EC 261 Compensation
If you fly regularly from or to the European Union, you need to know about EU 261/2004. This regulation forms the basis for compensation claims for airline customers throughout Europe, which could include city breaks and beach holidays for UK passengers, as well as business trips where delays can be catastrophic. So let's find out more about this crucial regulation.
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What Passengers Need to Know
Passed in 2004, EC 261 sets out a series of air passenger rights which are enforced by the European Union. When these rights are breached, airlines may be liable to pay EC 261 compensation to affected passengers. The rights involved are surprisingly broad but many passengers know little about them, so it's worth getting acquainted with what is covered. Basically, there are three areas where EC 261 compensation could apply: cancellations, denial of boarding, and delays.
Travellers can claim up to £520 if they are denied boarding due to the airline overbooking their flight. They can claim compensation if the arrival of a flight is delayed by over three hours. And they can also submit a claim if a flight is cancelled for reasons that are within an airline's control. This last point is important. All three claim areas require that the fault has been caused by the passenger's airline. So problems like weather or political unrest generally don't apply. However, there may be a case if the airline has failed to make adequate preparations. And there will definitely be a good case if passengers are removed from flights if their carrier has simply overbooked. In all cases, making a claim is simple and very often successful. To find out more and claim for yourself, get in touch with AirHelp, and we'll use EC 261 to your advantage.
AirHelp is the world's largest air passenger rights organisation, here to help air travellers secure compensation for delayed, cancelled, or overbooked flights .
We make claiming compensation easy and stress-free. Whether you are unsure of your rights, lack the time, or simply want an expert to handle your entire claim for you, AirHelp can help you get what you are rightfully owed.
We operate on a no win, no fee basis, so you can check your compensation risk-free.
Claiming Compensation for Flight Delays and Cancellations
How do you know when you should claim compensation for a delayed or cancelled flight? Though the law can be complicated, we're here to break it down for you:
Delayed flights: you may be able to claim compensation if your flight arrived 3 hours or more late.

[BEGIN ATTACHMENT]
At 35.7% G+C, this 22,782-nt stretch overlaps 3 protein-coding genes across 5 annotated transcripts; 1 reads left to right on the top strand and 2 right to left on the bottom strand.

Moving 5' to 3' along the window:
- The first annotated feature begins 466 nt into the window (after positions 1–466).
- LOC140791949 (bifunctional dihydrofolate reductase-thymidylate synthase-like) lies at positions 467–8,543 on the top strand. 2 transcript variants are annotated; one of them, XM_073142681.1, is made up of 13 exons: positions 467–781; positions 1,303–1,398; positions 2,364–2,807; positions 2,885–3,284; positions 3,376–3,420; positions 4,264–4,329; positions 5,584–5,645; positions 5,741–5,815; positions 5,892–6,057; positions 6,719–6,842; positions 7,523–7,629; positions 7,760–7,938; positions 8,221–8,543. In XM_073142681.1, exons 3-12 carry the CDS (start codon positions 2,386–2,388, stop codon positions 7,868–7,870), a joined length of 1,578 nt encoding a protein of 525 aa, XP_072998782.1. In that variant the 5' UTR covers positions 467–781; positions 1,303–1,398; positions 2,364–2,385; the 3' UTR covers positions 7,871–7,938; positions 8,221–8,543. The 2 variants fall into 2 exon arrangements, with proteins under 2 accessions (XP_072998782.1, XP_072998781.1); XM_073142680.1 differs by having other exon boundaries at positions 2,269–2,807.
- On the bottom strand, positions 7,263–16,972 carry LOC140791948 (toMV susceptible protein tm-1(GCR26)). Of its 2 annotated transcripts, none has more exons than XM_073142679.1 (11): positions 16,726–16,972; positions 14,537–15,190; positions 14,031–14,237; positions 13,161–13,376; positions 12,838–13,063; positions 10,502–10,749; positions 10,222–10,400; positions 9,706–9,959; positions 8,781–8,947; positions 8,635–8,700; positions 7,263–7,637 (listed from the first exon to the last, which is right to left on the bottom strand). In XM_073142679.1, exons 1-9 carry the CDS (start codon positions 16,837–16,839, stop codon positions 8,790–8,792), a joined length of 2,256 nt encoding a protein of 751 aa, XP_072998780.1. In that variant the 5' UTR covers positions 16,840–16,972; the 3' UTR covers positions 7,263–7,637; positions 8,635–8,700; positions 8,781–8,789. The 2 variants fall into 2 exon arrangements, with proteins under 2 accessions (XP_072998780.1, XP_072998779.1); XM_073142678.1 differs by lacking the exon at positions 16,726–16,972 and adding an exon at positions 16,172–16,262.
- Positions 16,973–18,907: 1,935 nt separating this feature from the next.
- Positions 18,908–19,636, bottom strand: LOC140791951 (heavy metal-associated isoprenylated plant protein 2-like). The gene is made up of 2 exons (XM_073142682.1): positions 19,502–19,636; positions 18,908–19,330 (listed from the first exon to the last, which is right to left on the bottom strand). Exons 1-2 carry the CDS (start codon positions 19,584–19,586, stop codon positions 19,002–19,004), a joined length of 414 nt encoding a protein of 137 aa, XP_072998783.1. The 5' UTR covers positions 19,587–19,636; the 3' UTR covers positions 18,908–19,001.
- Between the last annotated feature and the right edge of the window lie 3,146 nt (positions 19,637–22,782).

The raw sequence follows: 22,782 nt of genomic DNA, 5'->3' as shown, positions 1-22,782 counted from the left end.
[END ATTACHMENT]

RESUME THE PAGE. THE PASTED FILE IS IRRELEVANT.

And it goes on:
Cancelled flights: you may be eligible for compensation if your flight was cancelled less than 14 days before it was due to depart.
Overbookings: you are owed compensation any time you are denied boarding through no fault of your own — so long as you didn't voluntarily give up your seat.
We should note that if extraordinary circumstances were involved, arirlines are under no obligation to pay compensation. Examples of extraordinary circumstances include bad weather, travel restrictions, and air traffic control strikes. Though these situations cause delays and cancellations, the airline isn't at fault, so can't be expected to offer compensation.
Remember these are European flight regulations and so only apply to flights departing from an EU airport, or flights landing in the EU with a European airline. The table below makes it clear which flights are covered:
How Much Flight Compensation?
Table shows values in € as specified in EC 261
In some circumstances the compensation amount may differ from the standard amounts shown above. The easiest way to find out what you’re owed is to use our Compensation Check.
What to Do if Your Flight is Delayed or Cancelled
If you experience a flight delay or cancellation, here's what you should do:
- Hold onto your boarding pass and other travel documents.
- Ask why the flight was delayed or cancelled.
- Request food, drinks, and if necessary, free transport and hotel accommodation.
- If you had a cancelled flight, ask for an alternative flight or a refund.
- Keep all receipts of any extra expenses you may have had, including necessary food, clothing, etc.
- Be careful not to sign any waivers or accept vouchers that will require you to waive your right to compensation.
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